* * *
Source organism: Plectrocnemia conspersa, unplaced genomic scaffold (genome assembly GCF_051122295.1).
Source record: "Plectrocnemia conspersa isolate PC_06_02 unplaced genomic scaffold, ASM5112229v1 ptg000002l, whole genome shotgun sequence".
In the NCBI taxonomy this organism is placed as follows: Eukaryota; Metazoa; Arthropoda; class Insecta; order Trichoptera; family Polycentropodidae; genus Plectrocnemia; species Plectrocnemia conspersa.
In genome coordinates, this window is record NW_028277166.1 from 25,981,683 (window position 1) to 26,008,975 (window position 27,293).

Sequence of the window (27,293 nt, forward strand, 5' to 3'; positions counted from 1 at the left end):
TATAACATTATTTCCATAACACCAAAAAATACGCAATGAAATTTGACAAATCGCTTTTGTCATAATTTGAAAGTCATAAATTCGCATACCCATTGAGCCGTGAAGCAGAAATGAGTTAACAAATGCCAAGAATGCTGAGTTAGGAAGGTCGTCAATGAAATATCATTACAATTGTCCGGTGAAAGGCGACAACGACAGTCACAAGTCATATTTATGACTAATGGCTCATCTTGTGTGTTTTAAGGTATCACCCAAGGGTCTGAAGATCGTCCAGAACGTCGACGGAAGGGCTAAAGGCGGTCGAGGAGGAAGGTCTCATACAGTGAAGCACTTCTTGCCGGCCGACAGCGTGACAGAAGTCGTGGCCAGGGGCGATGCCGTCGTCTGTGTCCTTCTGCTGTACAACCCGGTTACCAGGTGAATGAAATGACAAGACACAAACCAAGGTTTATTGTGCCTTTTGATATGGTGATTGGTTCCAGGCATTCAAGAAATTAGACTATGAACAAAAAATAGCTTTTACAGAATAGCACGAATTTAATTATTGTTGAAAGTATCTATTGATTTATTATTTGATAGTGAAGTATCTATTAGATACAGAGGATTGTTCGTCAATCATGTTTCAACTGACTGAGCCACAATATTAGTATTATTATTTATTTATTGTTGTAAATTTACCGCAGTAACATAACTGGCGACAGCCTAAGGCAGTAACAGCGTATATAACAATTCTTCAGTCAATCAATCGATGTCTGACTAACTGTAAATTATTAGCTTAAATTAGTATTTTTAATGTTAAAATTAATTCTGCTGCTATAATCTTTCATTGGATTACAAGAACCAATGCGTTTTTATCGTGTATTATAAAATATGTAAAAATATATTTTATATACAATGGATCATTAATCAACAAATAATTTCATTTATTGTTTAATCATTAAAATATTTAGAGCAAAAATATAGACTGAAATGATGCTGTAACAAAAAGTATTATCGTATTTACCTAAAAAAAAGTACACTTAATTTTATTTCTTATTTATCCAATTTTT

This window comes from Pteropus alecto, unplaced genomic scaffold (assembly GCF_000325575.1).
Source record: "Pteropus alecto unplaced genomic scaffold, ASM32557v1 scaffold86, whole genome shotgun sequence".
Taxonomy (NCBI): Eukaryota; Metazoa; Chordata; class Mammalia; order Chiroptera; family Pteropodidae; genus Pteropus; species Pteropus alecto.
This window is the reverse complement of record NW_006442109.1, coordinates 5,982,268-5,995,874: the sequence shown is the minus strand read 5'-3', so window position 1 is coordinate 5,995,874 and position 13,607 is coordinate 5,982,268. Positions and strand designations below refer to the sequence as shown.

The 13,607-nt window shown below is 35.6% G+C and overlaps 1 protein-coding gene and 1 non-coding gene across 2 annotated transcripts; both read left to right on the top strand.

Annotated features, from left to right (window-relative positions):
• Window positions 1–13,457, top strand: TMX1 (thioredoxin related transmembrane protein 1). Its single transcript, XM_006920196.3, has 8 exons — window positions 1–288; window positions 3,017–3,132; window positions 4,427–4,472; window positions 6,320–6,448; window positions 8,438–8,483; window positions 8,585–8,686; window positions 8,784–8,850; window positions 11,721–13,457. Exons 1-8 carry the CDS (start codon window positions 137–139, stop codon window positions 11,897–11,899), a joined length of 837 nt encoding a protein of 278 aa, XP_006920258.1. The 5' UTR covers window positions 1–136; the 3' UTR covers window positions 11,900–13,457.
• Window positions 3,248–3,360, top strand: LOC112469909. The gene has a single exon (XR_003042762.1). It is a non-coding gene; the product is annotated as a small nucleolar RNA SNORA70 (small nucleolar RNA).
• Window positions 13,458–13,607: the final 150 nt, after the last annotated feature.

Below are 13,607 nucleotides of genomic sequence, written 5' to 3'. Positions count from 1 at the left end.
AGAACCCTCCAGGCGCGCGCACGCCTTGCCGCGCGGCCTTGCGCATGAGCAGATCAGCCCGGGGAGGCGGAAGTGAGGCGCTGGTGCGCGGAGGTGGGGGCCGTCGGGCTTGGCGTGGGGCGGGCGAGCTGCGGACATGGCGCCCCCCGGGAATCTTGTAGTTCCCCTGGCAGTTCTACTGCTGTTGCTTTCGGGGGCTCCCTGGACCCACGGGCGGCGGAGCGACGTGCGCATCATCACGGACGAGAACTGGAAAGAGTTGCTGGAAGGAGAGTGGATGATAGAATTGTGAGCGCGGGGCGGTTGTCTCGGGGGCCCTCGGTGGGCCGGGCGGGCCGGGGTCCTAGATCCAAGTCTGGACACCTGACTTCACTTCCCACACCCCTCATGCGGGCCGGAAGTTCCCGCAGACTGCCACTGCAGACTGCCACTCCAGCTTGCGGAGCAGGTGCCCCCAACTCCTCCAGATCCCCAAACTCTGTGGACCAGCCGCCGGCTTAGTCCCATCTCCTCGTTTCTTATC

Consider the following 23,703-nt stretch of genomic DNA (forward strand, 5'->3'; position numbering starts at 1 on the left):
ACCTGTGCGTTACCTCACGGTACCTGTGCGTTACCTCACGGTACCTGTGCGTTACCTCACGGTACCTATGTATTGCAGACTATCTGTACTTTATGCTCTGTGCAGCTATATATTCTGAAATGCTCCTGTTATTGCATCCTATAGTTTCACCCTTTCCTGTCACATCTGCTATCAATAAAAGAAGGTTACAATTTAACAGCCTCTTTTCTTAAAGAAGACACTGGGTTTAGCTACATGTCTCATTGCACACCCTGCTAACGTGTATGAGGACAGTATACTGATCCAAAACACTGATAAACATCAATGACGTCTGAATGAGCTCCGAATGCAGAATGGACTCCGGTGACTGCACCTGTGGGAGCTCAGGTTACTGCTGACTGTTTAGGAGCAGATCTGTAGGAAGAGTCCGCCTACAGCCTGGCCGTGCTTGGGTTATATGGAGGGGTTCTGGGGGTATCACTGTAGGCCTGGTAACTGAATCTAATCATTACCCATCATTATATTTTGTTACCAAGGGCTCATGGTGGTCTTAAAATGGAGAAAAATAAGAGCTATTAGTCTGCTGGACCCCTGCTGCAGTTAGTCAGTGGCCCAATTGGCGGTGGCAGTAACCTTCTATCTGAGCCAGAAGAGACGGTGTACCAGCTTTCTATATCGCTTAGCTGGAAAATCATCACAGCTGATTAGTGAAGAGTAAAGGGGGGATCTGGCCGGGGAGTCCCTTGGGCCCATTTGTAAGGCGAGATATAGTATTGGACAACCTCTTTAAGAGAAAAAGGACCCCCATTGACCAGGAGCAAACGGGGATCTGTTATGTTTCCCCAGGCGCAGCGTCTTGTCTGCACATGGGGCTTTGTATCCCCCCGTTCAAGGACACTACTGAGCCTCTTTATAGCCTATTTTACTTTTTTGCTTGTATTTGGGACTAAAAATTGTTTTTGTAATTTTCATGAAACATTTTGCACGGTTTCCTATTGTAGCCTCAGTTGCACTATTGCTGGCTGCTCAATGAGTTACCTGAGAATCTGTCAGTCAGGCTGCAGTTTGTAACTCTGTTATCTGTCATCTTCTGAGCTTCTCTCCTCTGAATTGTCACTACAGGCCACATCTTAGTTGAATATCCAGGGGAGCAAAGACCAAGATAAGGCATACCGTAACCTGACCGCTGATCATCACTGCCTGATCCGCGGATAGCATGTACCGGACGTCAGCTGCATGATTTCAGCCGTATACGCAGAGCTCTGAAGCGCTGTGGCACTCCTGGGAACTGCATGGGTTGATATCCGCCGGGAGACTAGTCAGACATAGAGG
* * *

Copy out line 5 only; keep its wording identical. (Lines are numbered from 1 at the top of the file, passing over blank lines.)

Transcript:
Sequence of the window (27,293 nt, forward strand, 5' to 3'; positions counted from 1 at the left end):